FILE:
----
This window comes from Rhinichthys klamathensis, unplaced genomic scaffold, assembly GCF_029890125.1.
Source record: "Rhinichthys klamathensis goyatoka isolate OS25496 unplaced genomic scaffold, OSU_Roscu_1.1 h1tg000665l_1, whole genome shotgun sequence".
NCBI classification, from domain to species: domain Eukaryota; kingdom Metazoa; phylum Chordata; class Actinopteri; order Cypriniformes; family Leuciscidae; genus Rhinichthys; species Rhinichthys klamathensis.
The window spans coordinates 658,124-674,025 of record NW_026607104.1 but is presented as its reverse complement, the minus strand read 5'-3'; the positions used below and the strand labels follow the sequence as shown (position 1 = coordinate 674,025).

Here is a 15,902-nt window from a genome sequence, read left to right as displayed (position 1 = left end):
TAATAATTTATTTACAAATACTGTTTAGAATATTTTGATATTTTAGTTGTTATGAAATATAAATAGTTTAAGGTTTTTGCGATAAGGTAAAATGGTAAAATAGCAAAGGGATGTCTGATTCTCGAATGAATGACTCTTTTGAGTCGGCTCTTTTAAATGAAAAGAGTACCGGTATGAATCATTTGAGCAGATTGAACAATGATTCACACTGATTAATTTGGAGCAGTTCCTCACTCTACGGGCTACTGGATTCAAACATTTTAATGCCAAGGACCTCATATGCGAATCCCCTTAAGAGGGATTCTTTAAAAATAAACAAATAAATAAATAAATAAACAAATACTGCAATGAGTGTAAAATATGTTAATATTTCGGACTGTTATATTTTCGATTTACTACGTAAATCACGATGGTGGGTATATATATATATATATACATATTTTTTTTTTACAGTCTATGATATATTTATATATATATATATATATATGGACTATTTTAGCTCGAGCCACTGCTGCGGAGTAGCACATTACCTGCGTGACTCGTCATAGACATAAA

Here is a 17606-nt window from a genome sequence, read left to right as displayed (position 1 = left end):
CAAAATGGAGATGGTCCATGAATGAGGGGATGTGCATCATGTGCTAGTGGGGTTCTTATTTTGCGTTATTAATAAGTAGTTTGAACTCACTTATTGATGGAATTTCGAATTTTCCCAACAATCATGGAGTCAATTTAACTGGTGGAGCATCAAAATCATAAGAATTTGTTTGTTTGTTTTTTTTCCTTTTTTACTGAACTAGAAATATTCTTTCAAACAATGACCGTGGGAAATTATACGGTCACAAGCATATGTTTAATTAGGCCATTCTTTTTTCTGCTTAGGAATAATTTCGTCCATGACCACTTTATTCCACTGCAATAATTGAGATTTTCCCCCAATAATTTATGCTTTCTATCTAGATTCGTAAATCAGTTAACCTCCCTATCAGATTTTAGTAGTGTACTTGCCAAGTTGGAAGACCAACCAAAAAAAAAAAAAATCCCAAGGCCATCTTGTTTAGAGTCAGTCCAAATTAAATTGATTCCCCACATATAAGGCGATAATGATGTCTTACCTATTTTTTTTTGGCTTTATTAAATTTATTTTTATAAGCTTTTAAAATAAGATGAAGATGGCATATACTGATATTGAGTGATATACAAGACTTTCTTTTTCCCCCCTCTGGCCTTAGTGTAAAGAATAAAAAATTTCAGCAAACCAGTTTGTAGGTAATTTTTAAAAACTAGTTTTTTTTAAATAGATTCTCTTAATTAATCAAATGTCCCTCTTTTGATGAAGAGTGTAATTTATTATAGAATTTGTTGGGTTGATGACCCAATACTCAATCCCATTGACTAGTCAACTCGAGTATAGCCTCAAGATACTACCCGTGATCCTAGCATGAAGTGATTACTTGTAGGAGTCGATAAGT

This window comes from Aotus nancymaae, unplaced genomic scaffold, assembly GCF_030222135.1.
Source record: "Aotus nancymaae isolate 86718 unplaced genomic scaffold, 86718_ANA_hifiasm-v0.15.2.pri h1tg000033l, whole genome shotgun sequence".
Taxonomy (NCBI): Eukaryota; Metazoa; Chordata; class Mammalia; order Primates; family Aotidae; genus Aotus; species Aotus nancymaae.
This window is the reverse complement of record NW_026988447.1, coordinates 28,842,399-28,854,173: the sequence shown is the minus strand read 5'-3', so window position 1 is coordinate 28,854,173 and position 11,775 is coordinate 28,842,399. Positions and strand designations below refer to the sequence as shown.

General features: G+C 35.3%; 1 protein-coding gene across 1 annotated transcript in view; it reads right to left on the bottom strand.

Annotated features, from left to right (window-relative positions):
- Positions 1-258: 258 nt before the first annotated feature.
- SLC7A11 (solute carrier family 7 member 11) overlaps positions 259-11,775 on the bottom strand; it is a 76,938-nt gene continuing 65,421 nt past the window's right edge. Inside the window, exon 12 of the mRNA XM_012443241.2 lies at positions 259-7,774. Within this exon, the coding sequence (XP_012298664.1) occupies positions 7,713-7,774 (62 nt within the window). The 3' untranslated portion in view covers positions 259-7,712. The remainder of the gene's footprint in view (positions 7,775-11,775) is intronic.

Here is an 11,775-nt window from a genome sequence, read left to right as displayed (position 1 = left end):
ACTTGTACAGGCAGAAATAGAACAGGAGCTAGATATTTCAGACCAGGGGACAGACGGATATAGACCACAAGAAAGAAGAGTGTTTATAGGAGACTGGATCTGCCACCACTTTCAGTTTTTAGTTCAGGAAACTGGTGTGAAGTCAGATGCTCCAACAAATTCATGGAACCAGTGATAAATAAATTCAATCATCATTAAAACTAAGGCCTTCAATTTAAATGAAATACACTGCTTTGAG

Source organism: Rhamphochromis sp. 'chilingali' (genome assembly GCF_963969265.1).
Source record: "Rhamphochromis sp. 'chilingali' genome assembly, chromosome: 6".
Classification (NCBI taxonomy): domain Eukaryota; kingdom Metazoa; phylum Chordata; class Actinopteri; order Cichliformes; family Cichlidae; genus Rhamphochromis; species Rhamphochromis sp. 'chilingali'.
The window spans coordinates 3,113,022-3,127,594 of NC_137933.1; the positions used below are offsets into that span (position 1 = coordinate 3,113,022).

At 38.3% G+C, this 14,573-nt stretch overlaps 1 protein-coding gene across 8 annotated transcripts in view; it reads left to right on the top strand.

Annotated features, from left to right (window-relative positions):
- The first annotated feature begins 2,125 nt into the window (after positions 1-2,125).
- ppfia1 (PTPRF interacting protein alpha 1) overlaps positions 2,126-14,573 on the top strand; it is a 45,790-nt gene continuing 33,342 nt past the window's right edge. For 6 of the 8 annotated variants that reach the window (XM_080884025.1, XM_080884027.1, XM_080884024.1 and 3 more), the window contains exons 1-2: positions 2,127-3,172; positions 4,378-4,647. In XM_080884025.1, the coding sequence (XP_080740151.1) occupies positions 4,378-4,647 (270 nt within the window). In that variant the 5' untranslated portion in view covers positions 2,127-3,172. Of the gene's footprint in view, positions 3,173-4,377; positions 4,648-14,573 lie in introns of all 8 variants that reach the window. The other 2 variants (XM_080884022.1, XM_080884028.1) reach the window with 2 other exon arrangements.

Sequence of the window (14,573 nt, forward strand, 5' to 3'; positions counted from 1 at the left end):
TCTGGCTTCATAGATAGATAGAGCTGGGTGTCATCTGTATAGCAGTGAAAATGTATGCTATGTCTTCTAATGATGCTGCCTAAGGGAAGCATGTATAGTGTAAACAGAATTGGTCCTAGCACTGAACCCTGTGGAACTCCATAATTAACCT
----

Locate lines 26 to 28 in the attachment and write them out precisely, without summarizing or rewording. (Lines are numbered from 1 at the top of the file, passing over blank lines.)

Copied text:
- ppfia1 (PTPRF interacting protein alpha 1) overlaps positions 2,126-14,573 on the top strand; it is a 45,790-nt gene continuing 33,342 nt past the window's right edge. For 6 of the 8 annotated variants that reach the window (XM_080884025.1, XM_080884027.1, XM_080884024.1 and 3 more), the window contains exons 1-2: positions 2,127-3,172; positions 4,378-4,647. In XM_080884025.1, the coding sequence (XP_080740151.1) occupies positions 4,378-4,647 (270 nt within the window). In that variant the 5' untranslated portion in view covers positions 2,127-3,172. Of the gene's footprint in view, positions 3,173-4,377; positions 4,648-14,573 lie in introns of all 8 variants that reach the window. The other 2 variants (XM_080884022.1, XM_080884028.1) reach the window with 2 other exon arrangements.

Sequence of the window (14,573 nt, forward strand, 5' to 3'; positions counted from 1 at the left end):
TCTGGCTTCATAGATAGATAGAGCTGGGTGTCATCTGTATAGCAGTGAAAATGTATGCTATGTCTTCTAATGATGCTGCCTAAGGGAAGCATGTATAGTGTAAACAGAATTGGTCCTAGCACTGAACCCTGTGGAACTCCATAATTAACCT